How do we discover our worst middah? As we have mentioned, Rav Chaim Vital writes that there are four elements in the soul, and these elements are the roots of our middos. They are: fire/conceit and anger; wind/idle speech, falsity, and flattery; water/desires and jealousy; and earth/sadness and laziness. Each person has a particular bad middah that is mainly dominant in his life.
If you work to discover our own personal worst middah and we uproot it, you will get through to our neshamah. Be willing to have mesirus nefesh (self-sacrifice) in order to uproot the bad middah.
As our Rabbis teach, each of us came down onto this world to fix a particular middah that we need to work on. If we want to work on our middos realistically, we can’t do it by working on a different middah every dayfor 40 days, or to work on a different middah for each of the 49 days of Sefiras HaOmer. This takes a lot of time, but when achieved, we are able to reach our very soul.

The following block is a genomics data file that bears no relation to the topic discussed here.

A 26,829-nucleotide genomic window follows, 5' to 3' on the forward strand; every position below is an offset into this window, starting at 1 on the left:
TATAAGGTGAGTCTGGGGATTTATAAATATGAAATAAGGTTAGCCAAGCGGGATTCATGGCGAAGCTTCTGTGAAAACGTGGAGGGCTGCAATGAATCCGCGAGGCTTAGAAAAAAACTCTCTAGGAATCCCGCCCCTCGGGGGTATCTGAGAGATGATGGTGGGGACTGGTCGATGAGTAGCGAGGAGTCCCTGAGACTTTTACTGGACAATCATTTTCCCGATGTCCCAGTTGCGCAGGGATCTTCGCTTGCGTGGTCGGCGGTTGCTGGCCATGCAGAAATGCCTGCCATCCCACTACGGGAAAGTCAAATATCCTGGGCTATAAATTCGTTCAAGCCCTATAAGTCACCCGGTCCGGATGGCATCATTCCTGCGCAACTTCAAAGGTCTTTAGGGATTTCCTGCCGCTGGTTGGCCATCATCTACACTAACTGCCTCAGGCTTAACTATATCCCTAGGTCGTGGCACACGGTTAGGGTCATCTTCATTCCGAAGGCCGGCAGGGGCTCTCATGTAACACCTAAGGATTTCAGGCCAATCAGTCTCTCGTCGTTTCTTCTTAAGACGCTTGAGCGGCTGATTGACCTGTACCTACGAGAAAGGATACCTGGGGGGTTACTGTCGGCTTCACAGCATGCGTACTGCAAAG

In order to do it, a person needs to be able to have a bit of sensitivity to self-awareness – both intellectually, as well as emotionally, and to use his inner sensitivity to discover what his worst middah is. Most people, in fact, do not develop this inner awareness. A person must become both intellectually and emotionally aware as to what his worst middah is, and this takes a lot of time, as well as lot of inner refinement. But if a person perseveres with this, with mesirus nefesh, he will be able to reach his very soul.
For example, are you working mainly on acquiring love for Hashem or fear of Hashem? Are you working to fix the trait of conceit or anger? Whatever it is that you really want to work on, first become aware of what exactly you want to work on.